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Organizing Your Content Effectively for SEO

November 6th, 2008 | | Information Architecture, SEO Copy Writing

Content. Content. Content.  It seems that’s all you hear when you start learning about SEO.  The algorithms are wanting to bring relevant content to those who are searching and webmasters are looking for fresh and relevant content to put on their sites.  Before Google penalized for duplicate content, large article repositories were a way to get content quickly on your site.  As the search engines continue to implement more strict polices around duplicate content, webmasters are looking for new sources of relevant content.  Those that have content or resources to content will rank higher, those that don’t will be pushed aside.

What Content Should Be on My Site?

At this time you may be scratching your head wondering “ok, what content should I have? Do I just talk about my business to the point that I’m sick of it?”  True.  Your business is a business, not a repository of encyclopedic articles, but that does not mean you have nothing to write about.  The market your business is in should provide more than enough to talk about.  Rather than just advertise that you provide a product or service, you should expand your site to include why it is important.  This pontificating on all aspects of a subject or niche is called Thought Leadership.

Even if you don’t feel like a thought leader, you will find that almost any topic or niche can be broken into subtopics and those subtopics can have articles, blog posts, or landing pages devoted to that subtopic.  For instance, if my main site was patio furniture, I would want my home page extolling the virtues of patio furniture and why everyone should buy patio furniture through me.  Subtopics could include:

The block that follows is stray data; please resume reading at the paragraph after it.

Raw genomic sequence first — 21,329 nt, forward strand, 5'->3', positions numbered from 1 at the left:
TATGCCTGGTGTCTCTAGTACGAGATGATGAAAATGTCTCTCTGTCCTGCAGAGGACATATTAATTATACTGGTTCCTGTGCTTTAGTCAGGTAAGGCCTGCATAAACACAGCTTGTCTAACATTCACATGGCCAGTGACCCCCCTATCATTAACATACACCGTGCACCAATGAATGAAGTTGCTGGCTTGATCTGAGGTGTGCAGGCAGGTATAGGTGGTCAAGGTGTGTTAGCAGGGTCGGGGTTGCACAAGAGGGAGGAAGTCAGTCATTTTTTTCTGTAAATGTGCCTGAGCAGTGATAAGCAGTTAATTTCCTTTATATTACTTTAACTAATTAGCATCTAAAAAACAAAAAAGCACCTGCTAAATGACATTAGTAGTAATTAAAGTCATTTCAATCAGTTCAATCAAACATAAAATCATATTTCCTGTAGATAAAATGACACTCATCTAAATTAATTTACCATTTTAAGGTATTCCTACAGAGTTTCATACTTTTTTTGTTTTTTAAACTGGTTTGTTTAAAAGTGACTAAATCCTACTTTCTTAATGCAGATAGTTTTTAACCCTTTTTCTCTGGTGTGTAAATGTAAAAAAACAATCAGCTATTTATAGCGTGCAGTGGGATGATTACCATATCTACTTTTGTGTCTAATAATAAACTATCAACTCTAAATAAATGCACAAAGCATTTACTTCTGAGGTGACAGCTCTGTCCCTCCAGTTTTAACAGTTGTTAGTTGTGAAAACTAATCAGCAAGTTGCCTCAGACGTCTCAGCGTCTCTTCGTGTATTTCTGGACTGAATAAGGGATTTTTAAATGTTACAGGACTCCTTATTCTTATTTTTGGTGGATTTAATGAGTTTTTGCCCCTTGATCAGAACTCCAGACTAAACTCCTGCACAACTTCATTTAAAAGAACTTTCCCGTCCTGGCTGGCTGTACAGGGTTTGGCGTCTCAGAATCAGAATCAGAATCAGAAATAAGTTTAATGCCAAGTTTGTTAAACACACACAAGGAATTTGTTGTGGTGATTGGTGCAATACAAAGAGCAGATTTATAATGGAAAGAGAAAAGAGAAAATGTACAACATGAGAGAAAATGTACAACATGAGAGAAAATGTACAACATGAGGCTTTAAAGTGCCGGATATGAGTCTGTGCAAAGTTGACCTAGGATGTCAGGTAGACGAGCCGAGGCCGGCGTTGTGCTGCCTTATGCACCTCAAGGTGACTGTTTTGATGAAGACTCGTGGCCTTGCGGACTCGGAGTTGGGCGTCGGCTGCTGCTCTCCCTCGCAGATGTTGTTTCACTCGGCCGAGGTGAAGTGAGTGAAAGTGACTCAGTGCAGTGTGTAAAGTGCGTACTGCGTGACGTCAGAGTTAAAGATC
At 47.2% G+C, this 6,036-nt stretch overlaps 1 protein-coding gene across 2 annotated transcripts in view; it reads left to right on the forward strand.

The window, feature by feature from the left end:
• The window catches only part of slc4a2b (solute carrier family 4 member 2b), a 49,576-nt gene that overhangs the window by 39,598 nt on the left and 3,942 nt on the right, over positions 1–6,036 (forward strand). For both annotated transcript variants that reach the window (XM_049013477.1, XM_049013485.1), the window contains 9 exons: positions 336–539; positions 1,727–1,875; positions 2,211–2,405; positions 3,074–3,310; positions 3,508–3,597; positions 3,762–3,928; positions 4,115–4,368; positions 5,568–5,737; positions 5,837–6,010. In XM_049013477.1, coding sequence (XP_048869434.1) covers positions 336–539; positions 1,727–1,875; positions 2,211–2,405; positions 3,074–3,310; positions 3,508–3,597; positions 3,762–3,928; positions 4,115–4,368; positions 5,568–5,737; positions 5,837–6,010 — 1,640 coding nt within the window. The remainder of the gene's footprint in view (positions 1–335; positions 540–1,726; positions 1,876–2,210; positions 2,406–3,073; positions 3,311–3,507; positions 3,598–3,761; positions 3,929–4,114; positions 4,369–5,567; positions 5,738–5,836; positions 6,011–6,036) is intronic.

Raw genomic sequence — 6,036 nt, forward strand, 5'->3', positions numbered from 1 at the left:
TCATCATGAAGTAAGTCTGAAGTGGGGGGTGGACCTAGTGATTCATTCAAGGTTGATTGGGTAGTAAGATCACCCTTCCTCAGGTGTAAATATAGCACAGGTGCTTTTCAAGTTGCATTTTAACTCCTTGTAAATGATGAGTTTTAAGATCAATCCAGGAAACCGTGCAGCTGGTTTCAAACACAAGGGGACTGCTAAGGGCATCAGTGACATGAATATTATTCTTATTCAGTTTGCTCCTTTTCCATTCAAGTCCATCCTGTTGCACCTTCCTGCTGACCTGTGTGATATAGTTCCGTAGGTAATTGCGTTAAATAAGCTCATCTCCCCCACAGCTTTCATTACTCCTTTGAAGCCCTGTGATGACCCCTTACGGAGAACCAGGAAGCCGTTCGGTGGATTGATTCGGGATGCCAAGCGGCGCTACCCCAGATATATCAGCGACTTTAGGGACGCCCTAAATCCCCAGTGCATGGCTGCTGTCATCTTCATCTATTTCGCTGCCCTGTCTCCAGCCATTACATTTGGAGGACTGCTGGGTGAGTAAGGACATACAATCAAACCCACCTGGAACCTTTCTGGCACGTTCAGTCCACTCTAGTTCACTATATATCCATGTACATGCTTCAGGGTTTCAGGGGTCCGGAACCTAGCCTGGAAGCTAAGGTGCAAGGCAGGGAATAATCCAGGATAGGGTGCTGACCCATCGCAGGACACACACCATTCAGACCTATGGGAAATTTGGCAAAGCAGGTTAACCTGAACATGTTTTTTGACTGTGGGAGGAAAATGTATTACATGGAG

• Types of patio furniture
  • Caring for patio furniture
  • Materials used in patio furniture

With each of these subtopics, the interest can be drilled down further:

  • Types of patio furniture -> Chairs, tables, umbrellas, awnings, swings, etc …
  • Caring for patio furniture -> Sunlight Exposure, Night Storage, Winter Care, etc …
  • Materials used in patio furniture -> Wood, Metal, Plastic, Wicker, etc …

Because you are a Thought Leader now, you can give your advice on which is better in certain circumstances … wood or plastic? And what I should remember about my metal table during winter storage?

How Do I Position This Content on My Site?

Arranging your content in themes is also called Siloing and it is very friendly to the search engines.  Siloing your content helps keep you from being vague.  Vague words of ”concepts” and “product” and “process” and the techie favorites, “solutions” and “systems,” are ways to get out of saying anything tangible so that no one can be totally pinned on anything.  People will probably not type in “Outdoor Relaxation and Entertainment Concepts” into Google when looking for “Patio furniture.”

There is a lot of untapped potential in any market to write about “why” and not just “what.”  Web template providers work hard to provide feature upon feature to its users, but one thing they lack is why they should use that new feature or, more importantly, how in a relevant real-life example.

Exercising Thought Leadership on your product or service gets you out of the rut of what content you are writing on.  Organizing those topics and subtopics effectivley will help you dominate your niche and before you know it, you have become a leader in your field and you’ll have the search engine rankings to prove it.

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